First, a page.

Trevor Kleinhans (1962 - ) was born and raised in Durban. His debut novel, Secrets Make You Sick, is an intimate and brutally graphic exploration of his life in a conservative and segregated South Africa. Kleinhans grew up under the care of an alcoholic father and at a young age was sexually abused by his older brother. During the Apartheid era, homosexuality was frowned upon by society and he was arrested twice (in his late teens) by policemen who arrested gay men at popular cruising sites by posing as gay men. Under Apartheid law, Kleinhans was forced to serve two years of compulsory national military service where he witnessed horrific events in townships.
The traumatic experiences of his youth would continue to haunt him and when allegations of corruption threatened his successful life as a Managing Director, the emotionally-crippled Kleinhans became involved in an emotionally-abusive relationship. In this relationship he was introduced to crack cocaine. From this point his life became a downward spiral of addiction, debt and depression. It was during this time he would contract HIV.
The biography began as part of his rehabilitation therapy and took five years to complete due to the difficulties of openly admitting his hiv-positive status and the potential impact the sensitive content would have on the gay community. In 2012, Kleinhans eventually launched the novel during Durban’s Gay Pride Week with the hope that others in a similar position might benefit from his experiences.
Secrets Make You Sick has been commercially and critically successful. It was a US best seller upon release. Justice Edwin Cameron, Judge of the Constitutional Court of South Africa, and author of Witness to AIDS, hailed the novel as a “brave and inspiring” account that “teaches us important lessons about healing our own lives”. Additionally, the novel was listed as one of LitNet’s “Top 11 Best Books of 2011” and featured as Mahala magazine’s “Best of 2012”.
Kleinhans currently operates as a businessman and motivational speaker at corporate companies. He gives educational talks at schools, tertiary institutions, and rehabilitation centres regarding sexual abuse and the dangers of drug abuse. In his capacity as a speaker he has appeared on Morning Live as well as Varsity College in Durban North. Kleinhans is deeply committed to social upliftment; in 2011 he started the “Secret Trust Fund” which provides financial aid to children from underprivileged backgrounds and allocates 10% of the profits from each copy of his novel to this fund. Kleinhans is also in the process of writing Secrets Make You Sick Too, a follow-up to his first novel.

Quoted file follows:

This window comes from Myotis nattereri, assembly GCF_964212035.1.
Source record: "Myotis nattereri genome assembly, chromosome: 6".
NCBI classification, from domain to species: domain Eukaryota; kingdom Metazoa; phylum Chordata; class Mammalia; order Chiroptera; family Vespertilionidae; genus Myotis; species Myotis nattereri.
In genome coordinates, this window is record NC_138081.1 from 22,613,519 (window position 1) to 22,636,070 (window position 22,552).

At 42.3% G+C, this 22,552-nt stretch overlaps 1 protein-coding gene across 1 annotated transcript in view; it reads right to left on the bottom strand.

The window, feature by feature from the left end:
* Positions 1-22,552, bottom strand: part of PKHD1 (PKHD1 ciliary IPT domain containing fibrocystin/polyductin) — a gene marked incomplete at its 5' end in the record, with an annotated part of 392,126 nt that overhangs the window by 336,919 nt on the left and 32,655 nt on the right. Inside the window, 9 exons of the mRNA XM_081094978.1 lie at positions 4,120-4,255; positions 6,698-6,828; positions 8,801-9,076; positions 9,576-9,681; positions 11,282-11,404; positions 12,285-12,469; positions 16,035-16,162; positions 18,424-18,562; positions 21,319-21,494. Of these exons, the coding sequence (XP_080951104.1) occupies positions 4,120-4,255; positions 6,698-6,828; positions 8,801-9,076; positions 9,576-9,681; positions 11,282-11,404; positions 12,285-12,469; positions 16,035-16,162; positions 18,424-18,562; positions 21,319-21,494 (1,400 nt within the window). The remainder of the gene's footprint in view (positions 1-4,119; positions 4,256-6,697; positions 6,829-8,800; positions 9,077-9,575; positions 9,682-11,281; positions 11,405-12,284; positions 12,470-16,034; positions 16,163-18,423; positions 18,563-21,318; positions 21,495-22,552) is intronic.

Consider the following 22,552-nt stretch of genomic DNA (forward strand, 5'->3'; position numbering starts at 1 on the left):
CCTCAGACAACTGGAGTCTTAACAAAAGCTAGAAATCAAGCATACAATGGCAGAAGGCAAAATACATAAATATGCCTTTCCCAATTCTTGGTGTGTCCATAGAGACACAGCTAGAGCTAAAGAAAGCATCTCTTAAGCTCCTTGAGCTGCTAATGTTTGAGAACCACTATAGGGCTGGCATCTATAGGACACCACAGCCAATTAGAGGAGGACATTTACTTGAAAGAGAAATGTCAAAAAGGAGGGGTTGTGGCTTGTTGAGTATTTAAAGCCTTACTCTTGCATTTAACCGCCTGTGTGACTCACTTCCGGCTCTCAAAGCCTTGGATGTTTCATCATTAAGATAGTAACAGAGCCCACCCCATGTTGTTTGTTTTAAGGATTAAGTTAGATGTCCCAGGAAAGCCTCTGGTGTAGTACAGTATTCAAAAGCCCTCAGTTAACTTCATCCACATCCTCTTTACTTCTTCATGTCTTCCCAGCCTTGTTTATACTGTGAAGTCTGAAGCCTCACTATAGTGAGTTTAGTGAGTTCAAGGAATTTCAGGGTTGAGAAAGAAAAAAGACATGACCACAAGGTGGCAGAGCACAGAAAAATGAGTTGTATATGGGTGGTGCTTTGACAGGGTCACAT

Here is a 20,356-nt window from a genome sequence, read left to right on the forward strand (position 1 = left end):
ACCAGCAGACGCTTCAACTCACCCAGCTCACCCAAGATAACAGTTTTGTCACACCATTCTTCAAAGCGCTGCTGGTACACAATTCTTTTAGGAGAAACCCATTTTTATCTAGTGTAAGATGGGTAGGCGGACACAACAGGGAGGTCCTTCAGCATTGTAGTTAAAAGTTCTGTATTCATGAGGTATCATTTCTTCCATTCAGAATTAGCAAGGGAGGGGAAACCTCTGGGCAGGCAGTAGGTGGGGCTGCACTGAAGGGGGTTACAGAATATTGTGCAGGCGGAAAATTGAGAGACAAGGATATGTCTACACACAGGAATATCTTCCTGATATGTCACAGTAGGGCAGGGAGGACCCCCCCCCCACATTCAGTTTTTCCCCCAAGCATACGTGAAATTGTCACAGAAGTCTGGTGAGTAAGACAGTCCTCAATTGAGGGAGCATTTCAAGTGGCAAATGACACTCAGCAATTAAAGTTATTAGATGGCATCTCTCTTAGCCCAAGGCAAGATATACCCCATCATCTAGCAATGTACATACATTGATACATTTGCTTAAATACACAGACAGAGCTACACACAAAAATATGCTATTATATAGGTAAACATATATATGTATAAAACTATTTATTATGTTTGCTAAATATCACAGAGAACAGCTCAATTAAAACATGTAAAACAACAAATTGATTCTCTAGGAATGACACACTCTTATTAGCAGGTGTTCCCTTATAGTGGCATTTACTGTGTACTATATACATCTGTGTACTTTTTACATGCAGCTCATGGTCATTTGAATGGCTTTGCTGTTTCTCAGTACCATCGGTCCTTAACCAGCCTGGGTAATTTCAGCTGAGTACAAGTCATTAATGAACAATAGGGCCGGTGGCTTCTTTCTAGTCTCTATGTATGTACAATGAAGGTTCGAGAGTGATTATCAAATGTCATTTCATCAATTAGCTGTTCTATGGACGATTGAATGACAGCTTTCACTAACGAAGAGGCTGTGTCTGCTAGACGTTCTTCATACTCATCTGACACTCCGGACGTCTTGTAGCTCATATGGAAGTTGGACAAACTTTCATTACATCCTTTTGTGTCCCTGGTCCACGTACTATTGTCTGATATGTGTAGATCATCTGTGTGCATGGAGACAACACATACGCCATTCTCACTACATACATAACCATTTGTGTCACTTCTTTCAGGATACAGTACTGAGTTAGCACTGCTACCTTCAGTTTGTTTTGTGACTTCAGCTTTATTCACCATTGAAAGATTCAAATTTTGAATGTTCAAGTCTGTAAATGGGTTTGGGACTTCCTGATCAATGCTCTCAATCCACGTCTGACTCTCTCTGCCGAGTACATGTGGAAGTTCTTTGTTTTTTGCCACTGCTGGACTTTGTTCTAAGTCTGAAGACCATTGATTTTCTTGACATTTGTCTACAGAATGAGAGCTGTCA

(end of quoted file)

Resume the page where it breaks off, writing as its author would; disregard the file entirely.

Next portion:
Facebook Page: Secrets Make You Sick
Excerpt from Secrets Make You Sick (2011:5):
My parents loved going out to a hotel in Durban called The Edward, which had a Chinese restaurant. They used to make this sweet dessert, which I called "birdie sweet". The waiters knew my mother and father well, and knew that they had this troop waiting at home. The waiters would always pack a special package of "birdie sweet" in white serviettes for us at home. If I woke up when my parents arrived home, I would rush out to see how much they had been given. Then I would sit and pull off the pieces of serviette which had now stuck to the "birdie sweet", and then devour the lot. It was always such a treat. It had sesame seed and rice and lots of syrup in it, hence the name we gave it.
However on this particular night, my eldest brother Mark came across to my bed. My other two brothers, Garth and Andrew, were already sleeping; well, I think they were sleeping. He asked me to climb into his bed with him. I was scared of the boogieman, so I was happy to be in bed with my big brother. As I was lying there he took my hand and placed it on his willie. I could feel it was different from mine. It was hard, very hard. Mark was sixteen years old. Then he pushed my head underneath the blankets. "What is he doing now?" I thought to myself. He slowly pulled off his sleeping shorts and exposed his rock-hard penis to me. He took his hands and pushed my head towards it. It's strange, at the time I felt a little excited about what was happening. I had never touched another boy before: I was only six years old. Especially not like this! Now my eldest brother who up to that point I had idolised, was showing me his willie and letting me play with it. It made me feel rather special at the time, yet I knew I was doing something bad. Something so bad that I couldn't share or tell anyone else about this experience.
2011. Secrets Make You Sick. South Africa: Trevor Kleinhans